Getting Real is a smaller, faster, better way to build software.
Getting Real is about skipping all the stuff that represents real (charts, graphs, boxes, arrows, schematics, wireframes, etc.) and actually building the real thing.
Getting real is less. Less mass, less software, less features, less paperwork, less of everything that's not essential (and most of what you think is essential actually isn't).
Getting Real is staying small and being agile.
Getting Real starts with the interface, the real screens that people are going to use. It begins with what the customer actually experiences and builds backwards from there. This lets you get the interface right before you get the software wrong.
Getting Real is about iterations and lowering the cost of change. Getting Real is all about launching, tweaking, and constantly improving which makes it a perfect approach for web-based software.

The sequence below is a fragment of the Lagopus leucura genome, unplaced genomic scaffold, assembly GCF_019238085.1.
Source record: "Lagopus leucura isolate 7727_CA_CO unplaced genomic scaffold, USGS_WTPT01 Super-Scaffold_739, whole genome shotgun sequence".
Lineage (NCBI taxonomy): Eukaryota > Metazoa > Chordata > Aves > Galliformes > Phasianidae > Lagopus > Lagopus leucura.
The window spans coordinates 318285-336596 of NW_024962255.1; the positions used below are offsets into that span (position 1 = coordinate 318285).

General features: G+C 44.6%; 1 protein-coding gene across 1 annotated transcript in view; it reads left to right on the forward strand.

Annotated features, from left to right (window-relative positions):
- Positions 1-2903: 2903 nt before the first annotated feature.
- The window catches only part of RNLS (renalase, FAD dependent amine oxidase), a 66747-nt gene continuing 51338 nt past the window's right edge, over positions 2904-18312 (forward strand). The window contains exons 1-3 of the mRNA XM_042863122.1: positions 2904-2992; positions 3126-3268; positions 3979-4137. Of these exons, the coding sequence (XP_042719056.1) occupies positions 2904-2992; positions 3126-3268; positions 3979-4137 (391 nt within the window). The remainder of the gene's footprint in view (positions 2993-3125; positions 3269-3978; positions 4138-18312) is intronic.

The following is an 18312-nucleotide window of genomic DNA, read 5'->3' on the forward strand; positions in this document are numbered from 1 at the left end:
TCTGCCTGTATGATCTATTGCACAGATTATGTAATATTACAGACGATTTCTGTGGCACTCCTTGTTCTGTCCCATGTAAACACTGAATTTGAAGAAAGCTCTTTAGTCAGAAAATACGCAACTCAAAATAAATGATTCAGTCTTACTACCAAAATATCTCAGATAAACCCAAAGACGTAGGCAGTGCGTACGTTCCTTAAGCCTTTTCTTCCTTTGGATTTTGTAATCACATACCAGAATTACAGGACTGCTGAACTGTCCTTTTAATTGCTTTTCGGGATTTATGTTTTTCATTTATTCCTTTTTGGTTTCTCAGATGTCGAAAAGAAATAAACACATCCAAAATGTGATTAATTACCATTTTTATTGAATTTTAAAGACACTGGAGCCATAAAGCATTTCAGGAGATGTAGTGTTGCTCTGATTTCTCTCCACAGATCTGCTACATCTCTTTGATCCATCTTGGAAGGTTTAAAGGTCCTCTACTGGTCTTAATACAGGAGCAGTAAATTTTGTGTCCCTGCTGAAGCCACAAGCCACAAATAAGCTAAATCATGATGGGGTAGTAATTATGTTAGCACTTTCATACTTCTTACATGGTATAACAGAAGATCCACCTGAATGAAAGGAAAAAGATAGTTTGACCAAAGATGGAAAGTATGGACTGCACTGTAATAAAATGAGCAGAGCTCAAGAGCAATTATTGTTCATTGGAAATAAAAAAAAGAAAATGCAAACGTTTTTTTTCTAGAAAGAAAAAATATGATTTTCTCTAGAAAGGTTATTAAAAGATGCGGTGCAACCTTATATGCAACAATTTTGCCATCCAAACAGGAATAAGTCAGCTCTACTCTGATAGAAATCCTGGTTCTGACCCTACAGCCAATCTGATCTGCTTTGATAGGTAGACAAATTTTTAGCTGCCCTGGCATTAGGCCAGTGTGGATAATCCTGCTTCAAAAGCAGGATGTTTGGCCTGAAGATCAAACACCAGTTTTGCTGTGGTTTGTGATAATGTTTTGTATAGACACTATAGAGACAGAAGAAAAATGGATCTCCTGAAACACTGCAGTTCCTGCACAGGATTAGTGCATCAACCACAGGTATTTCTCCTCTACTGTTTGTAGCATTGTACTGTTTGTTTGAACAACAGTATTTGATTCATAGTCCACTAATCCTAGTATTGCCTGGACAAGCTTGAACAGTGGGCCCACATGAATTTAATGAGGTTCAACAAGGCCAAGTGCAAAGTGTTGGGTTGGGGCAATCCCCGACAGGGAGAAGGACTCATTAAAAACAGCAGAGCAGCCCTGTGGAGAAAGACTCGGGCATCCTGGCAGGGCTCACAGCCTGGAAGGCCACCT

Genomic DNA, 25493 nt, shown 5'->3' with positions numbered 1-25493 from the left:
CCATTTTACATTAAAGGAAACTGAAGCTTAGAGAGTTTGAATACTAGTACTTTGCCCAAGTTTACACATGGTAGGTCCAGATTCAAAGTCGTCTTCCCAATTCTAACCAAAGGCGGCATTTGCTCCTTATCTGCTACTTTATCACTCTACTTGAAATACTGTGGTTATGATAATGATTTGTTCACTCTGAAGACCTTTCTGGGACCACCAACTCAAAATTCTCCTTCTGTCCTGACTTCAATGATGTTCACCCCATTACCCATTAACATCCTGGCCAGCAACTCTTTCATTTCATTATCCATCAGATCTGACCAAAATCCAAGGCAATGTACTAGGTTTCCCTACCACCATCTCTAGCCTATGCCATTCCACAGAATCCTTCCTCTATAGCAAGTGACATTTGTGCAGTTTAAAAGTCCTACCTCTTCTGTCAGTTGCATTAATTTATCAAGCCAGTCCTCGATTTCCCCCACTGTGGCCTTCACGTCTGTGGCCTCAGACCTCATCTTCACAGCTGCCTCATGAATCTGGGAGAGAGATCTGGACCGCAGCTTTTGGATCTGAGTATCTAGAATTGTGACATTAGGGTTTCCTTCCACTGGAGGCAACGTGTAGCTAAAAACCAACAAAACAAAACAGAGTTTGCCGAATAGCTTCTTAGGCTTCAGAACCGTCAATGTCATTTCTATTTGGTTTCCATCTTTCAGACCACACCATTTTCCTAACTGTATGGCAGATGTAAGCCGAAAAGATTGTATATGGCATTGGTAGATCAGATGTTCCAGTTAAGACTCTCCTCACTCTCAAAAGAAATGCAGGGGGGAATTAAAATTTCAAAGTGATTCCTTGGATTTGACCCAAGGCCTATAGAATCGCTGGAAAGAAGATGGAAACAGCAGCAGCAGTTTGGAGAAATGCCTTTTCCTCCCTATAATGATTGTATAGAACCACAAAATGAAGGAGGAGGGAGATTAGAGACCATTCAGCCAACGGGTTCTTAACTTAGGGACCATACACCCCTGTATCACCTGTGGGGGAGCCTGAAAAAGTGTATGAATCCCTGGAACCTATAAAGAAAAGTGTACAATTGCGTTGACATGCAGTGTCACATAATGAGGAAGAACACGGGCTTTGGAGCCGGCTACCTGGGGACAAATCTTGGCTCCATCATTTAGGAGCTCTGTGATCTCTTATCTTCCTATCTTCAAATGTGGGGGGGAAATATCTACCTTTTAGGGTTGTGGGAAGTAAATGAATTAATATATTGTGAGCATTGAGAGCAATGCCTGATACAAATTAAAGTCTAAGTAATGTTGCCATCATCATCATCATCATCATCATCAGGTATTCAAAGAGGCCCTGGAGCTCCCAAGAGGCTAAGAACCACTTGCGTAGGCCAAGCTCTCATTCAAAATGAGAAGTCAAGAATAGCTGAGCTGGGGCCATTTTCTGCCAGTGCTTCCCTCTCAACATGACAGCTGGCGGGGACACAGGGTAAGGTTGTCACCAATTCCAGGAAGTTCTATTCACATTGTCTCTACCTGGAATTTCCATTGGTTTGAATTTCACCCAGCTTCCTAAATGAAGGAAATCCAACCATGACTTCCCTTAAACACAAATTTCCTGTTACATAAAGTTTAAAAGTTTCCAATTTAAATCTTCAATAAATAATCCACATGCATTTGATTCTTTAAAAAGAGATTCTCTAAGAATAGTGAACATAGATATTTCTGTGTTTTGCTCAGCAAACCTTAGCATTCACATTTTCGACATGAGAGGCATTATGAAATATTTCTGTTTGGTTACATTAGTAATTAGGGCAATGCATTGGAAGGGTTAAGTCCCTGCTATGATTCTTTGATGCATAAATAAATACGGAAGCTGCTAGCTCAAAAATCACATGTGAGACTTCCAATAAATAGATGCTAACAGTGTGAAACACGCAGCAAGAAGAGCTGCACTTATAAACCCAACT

Getting Real delivers just what customers need and eliminates anything they don't.
We do some of this with some of our web apps today. I agree mocking the interface up is a nice place to start. The only place that I begin to feel a little uneasy is when you get down to iterations, which sounds a bit like the project that will never end. I need to find time to read through the whole thing and see how that is handled in Getting Real.
Of course, this all sounds a bit more unstructured than the SDLC (Software Development LifeCycle) guidelines they are trying to instill at work. I am just not 100% sure how well that structure fits with today's world of I want instant gratification. I guess we'll find out.